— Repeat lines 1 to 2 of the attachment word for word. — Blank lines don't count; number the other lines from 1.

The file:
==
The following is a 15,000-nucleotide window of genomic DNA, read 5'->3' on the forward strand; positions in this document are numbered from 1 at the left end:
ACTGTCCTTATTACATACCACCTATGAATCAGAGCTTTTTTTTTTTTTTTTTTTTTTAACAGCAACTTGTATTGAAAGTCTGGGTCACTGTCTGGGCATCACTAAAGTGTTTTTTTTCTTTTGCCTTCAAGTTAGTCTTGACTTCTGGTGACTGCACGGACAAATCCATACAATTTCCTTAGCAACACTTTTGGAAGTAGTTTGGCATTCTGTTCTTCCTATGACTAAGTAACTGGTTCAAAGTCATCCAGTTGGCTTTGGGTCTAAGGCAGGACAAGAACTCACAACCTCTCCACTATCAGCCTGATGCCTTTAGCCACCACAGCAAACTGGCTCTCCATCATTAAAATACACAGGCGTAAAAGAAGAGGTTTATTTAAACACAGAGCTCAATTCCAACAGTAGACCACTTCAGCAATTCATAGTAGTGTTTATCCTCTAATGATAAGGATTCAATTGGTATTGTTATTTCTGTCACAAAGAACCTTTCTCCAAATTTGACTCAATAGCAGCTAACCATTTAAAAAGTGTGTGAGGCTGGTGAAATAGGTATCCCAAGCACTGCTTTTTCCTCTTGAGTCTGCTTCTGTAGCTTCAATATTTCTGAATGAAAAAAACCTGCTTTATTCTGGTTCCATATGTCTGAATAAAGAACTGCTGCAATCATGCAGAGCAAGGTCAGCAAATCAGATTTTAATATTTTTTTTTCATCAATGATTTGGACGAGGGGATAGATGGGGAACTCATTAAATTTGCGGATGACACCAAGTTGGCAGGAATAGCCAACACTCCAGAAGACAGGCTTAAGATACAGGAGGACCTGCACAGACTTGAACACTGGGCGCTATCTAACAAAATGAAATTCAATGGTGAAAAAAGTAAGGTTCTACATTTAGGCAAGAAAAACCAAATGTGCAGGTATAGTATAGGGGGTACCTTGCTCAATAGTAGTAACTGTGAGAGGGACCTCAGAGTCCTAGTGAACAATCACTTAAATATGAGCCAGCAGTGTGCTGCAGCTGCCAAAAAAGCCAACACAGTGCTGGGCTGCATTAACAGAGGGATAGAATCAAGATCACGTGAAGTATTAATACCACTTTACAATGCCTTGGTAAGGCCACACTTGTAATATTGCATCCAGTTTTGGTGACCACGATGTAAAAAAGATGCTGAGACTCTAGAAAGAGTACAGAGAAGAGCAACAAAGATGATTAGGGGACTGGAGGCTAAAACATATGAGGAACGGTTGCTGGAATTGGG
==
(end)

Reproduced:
The following is a 15,000-nucleotide window of genomic DNA, read 5'->3' on the forward strand; positions in this document are numbered from 1 at the left end:
ACTGTCCTTATTACATACCACCTATGAATCAGAGCTTTTTTTTTTTTTTTTTTTTTTAACAGCAACTTGTATTGAAAGTCTGGGTCACTGTCTGGGCATCACTAAAGTGTTTTTTTTCTTTTGCCTTCAAGTTAGTCTTGACTTCTGGTGACTGCACGGACAAATCCATACAATTTCCTTAGCAACACTTTTGGAAGTAGTTTGGCATTCTGTTCTTCCTATGACTAAGTAACTGGTTCAAAGTCATCCAGTTGGCTTTGGGTCTAAGGCAGGACAAGAACTCACAACCTCTCCACTATCAGCCTGATGCCTTTAGCCACCACAGCAAACTGGCTCTCCATCATTAAAATACACAGGCGTAAAAGAAGAGGTTTATTTAAACACAGAGCTCAATTCCAACAGTAGACCACTTCAGCAATTCATAGTAGTGTTTATCCTCTAATGATAAGGATTCAATTGGTATTGTTATTTCTGTCACAAAGAACCTTTCTCCAAATTTGACTCAATAGCAGCTAACCATTTAAAAAGTGTGTGAGGCTGGTGAAATAGGTATCCCAAGCACTGCTTTTTCCTCTTGAGTCTGCTTCTGTAGCTTCAATATTTCTGAATGAAAAAAACCTGCTTTATTCTGGTTCCATATGTCTGAATAAAGAACTGCTGCAATCATGCAGAGCAAGGTCAGCAAATCAGATTTTAATATTTTTTTTTCATCAATGATTTGGACGAGGGGATAGATGGGGAACTCATTAAATTTGCGGATGACACCAAGTTGGCAGGAATAGCCAACACTCCAGAAGACAGGCTTAAGATACAGGAGGACCTGCACAGACTTGAACACTGGGCGCTATCTAACAAAATGAAATTCAATGGTGAAAAAAGTAAGGTTCTACATTTAGGCAAGAAAAACCAAATGTGCAGGTATAGTATAGGGGGTACCTTGCTCAATAGTAGTAACTGTGAGAGGGACCTCAGAGTCCTAGTGAACAATCACTTAAATATGAGCCAGCAGTGTGCTGCAGCTGCCAAAAAAGCCAACACAGTGCTGGGCTGCATTAACAGAGGGATAGAATCAAGATCACGTGAAGTATTAATACCACTTTACAATGCCTTGGTAAGGCCACACTTGTAATATTGCATCCAGTTTTGGTGACCACGATGTAAAAAAGATGCTGAGACTCTAGAAAGAGTACAGAGAAGAGCAACAAAGATGATTAGGGGACTGGAGGCTAAAACATATGAGGAACGGTTGCTGGAATTGGG